Going through WNBA withdrawals? Yeah – we are too

Photo Credit: Lamar Carter

It was not that long ago when the Las Vegas Aces defeated the Connecticut Sun in four games to claim the franchise’s first ever WNBA championship.

In fact, it was only September when the Aces solidified its status as being at the top of the W’s food chain.

Since then, we have seen a steady stream of WNBA-related news. These have included the latest updates on Brittney Griner being wrongfully detained in Russia, how Aces players have basked in the glow of their championship triumph, apparel and digital marketplace deals involving WNBA players, details on the 2023 Athletes Unlimited basketball season and how various W entities are encouraging people to vote in this year’s midterm election.

We also now know that Curt Miller, who coached the Sun to two WNBA Finals appearances this past season as well as in 2019, will head west to assume a similar role with the Los Angeles Sparks. Notably, Miller was both coach and general manager in Connecticut, but Eric Holoman and the Sparks are committing to hiring someone new for its general manager role.

As expected, we are getting these small bites of WNBA news throughout what is still the early stages of the offseason and we are continuing to pray for BG’s mental health in the hopes that she will be out of her unjust situation in Russia sooner rather than later.

Then – of course – there are the periodic updates we get from team accounts on how players are faring with their overseas teams. WNBA players, even with the Griner saga on their minds, were still expected to travel overseas. After all, they still are paying them more money than their WNBA teams but Russian teams such as UMMC Ekaterinburg and Dynamo Kursk appear to be getting a side eye from many a player.

The point is that since the season has concluded, there is no denying that a good bit of us are going through withdrawals. After all, Twitter (now under the ownership of the creature known as the wild Elon Musk) even got rid of the colorful WNBA hashflags that the teams and league used throughout the season. Only that for WNBA Twitter remains.

Plenty of us have particularly experienced these WNBA withdrawals as of late because we endured a period of no girls or women’s basketball period. After all, following the conclusion of the WNBA season, the high school and collegiate seasons do not get underway for another month and a half. In November, that will change with the onset of the high school and college basketball seasons, but it had to feel like an eternity since the Aces’ championship parade and South Carolina’s first game.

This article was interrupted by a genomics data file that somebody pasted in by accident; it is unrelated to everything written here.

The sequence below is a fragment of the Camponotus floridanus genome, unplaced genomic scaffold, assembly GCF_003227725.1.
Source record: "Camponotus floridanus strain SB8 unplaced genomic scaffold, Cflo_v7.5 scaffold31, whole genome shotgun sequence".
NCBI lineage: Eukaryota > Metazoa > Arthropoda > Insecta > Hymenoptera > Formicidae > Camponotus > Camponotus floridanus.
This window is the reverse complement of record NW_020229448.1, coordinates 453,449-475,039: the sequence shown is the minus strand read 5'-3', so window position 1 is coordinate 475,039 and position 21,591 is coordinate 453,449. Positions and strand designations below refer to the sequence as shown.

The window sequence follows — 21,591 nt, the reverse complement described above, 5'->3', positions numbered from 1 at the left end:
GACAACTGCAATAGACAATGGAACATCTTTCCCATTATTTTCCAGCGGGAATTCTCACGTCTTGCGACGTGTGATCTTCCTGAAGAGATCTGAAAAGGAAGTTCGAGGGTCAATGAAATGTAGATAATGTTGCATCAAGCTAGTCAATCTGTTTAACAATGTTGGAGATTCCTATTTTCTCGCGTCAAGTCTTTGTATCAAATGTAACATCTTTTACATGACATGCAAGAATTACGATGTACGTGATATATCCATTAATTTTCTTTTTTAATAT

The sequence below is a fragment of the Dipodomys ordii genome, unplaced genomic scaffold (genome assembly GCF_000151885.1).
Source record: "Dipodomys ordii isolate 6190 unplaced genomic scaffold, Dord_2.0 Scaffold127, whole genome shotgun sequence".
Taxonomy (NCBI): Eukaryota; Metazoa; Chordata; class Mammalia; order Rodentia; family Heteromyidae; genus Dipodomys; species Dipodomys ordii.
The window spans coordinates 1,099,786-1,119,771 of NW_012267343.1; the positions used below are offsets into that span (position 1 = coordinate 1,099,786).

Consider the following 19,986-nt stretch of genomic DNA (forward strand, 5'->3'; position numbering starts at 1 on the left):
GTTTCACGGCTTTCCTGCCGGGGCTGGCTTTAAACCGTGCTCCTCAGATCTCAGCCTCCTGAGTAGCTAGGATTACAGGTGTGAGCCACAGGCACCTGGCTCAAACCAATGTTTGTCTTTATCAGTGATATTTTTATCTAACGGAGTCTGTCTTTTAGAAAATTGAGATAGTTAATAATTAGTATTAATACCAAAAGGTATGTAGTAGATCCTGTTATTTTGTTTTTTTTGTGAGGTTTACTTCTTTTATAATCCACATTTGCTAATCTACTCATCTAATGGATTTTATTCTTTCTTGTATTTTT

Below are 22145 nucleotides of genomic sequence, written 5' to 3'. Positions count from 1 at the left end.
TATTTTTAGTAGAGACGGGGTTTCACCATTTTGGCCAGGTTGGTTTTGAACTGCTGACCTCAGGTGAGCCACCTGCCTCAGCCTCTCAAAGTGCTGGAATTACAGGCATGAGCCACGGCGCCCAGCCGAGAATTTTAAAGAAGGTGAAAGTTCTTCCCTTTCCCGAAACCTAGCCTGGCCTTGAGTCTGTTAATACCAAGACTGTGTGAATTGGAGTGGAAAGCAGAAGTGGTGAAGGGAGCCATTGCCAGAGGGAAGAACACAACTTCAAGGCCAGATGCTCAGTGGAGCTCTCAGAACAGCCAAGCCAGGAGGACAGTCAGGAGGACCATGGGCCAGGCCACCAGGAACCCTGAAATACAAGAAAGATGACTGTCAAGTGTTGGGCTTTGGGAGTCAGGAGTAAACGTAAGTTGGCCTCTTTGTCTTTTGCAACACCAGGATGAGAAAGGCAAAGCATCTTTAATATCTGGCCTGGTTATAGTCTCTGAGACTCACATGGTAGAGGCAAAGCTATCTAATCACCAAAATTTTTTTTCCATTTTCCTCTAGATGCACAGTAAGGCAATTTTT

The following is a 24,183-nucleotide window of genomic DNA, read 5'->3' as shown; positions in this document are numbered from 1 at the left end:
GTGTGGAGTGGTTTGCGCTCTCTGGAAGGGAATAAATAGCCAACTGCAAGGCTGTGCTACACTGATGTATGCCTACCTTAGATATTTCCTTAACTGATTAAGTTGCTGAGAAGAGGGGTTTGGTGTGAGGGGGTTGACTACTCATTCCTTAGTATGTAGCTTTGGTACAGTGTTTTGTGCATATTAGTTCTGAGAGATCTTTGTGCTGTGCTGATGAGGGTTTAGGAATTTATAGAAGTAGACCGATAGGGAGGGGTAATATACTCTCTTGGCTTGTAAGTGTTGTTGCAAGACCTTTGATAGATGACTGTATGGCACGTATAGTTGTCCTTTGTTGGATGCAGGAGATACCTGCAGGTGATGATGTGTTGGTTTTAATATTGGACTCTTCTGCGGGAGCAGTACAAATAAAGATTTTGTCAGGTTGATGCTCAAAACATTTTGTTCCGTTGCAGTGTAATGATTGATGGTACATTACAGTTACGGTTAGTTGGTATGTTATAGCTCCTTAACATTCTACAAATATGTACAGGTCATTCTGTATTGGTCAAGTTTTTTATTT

In addition, the FIBA World Cup made the waiting period between the conclusion of WNBA and the start of the high school and college seasons a bit less daunting, but only to a certain extent as most pundits knew Team USA would leave Australia with gold medals draped around their necks.

Here is what we as WNBA fans have to remember. The WNBA has a painfully long offseason. But while the 2023 season is still a long way away, there are plenty of noteworthy dates on the calendar that should have us occupied until that time occurs.

One of those is the WNBA draft lottery – which we are not that far off from. It will take place on November 11 (during South Carolina vs. Maryland) with the Indiana Fever, Atlanta Dream, Washington Mystics and Minnesota Lynx vying for the opportunity at the No. 1 overall pick (which will almost certainly be the Gamecocks’ Aliyah Boston).

Our guess is the top pick is not being traded this time like it has been in the build up to the last pair of drafts.

Then – there is the start of free agency, which is always a wild and wooly time in WNBA circles, but all indications appear that 2023 WNBA free agency may take the concept of chaos to a brand new level.

Sometimes the WNBA can put us through the ringer with some of its questionable business and scheduling decisions. But it is periods like this that underscore why we are gravitated towards it so much, why our timelines feel a lot more complete with it all over said timelines and why it is, as the great Ari Chambers would say, so important.

Stay patient women’s hoops fans as it will not be long before it consistently engulfs our timelines as our attention turns to the high school and college scene. In the meantime, we are still deciding which season we are going to binge watch over again on League Pass.